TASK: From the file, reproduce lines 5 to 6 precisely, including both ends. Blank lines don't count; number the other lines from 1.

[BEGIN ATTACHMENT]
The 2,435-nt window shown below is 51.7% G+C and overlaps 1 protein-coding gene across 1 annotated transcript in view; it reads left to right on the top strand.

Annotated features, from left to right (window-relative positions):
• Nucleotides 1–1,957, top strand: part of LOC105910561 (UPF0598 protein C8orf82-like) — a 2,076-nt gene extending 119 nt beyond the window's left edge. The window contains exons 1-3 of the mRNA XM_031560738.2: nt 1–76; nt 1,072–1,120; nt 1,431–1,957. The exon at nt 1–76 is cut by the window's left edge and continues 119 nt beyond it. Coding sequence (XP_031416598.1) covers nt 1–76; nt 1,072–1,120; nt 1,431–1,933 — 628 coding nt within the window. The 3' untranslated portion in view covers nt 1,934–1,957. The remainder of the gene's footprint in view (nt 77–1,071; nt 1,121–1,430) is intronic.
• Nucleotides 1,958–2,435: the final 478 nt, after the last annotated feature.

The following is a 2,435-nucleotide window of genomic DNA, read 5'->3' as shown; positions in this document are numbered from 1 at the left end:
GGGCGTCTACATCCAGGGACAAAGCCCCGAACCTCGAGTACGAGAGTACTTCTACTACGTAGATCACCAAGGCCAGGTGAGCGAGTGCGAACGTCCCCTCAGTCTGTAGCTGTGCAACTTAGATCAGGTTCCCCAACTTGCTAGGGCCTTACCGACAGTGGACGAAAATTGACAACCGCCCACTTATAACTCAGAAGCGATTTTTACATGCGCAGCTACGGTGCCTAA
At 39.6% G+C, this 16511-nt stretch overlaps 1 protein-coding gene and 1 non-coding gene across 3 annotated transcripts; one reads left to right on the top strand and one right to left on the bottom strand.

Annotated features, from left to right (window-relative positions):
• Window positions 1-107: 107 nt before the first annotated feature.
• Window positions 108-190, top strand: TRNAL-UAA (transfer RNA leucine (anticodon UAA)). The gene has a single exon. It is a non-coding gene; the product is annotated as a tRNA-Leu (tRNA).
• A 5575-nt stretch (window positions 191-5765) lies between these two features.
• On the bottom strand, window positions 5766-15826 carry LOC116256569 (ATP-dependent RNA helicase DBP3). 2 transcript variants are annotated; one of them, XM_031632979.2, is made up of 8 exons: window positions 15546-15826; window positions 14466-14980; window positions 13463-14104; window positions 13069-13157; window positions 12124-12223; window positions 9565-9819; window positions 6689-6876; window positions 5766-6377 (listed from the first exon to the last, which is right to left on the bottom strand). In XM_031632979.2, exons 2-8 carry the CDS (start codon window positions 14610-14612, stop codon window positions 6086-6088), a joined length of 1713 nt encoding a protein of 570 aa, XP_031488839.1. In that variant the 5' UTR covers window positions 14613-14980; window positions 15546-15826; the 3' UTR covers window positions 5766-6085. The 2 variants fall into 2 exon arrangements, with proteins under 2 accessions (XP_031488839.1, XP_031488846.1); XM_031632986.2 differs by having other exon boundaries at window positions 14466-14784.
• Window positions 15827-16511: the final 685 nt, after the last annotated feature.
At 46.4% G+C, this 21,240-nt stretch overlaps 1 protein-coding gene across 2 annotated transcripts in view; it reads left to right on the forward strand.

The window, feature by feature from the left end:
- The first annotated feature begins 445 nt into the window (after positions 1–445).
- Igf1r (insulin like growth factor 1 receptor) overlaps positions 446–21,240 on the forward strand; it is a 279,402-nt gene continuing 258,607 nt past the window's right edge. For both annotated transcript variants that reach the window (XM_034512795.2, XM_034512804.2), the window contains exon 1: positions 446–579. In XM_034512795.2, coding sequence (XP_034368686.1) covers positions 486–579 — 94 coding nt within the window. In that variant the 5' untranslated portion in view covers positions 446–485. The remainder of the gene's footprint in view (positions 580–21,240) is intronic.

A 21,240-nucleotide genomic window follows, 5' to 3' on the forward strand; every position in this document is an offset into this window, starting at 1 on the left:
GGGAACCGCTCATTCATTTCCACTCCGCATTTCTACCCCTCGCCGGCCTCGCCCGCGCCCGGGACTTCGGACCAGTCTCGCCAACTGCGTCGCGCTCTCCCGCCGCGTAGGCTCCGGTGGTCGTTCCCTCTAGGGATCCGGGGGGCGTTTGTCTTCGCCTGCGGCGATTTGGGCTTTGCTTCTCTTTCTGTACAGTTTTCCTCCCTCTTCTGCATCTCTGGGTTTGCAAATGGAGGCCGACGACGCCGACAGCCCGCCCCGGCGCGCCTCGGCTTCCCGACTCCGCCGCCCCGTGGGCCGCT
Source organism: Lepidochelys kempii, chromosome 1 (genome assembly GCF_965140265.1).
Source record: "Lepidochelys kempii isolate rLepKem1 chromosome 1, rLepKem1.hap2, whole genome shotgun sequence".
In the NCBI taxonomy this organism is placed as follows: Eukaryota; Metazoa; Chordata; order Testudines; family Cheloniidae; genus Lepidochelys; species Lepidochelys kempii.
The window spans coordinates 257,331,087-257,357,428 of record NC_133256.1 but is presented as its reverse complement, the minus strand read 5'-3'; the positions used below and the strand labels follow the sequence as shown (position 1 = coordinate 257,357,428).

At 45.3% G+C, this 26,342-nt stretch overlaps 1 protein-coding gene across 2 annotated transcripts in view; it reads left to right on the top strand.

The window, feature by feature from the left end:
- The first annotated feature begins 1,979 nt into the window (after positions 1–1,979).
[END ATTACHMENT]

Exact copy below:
The following is a 2,435-nucleotide window of genomic DNA, read 5'->3' as shown; positions in this document are numbered from 1 at the left end:
GGGCGTCTACATCCAGGGACAAAGCCCCGAACCTCGAGTACGAGAGTACTTCTACTACGTAGATCACCAAGGCCAGGTGAGCGAGTGCGAACGTCCCCTCAGTCTGTAGCTGTGCAACTTAGATCAGGTTCCCCAACTTGCTAGGGCCTTACCGACAGTGGACGAAAATTGACAACCGCCCACTTATAACTCAGAAGCGATTTTTACATGCGCAGCTACGGTGCCTAA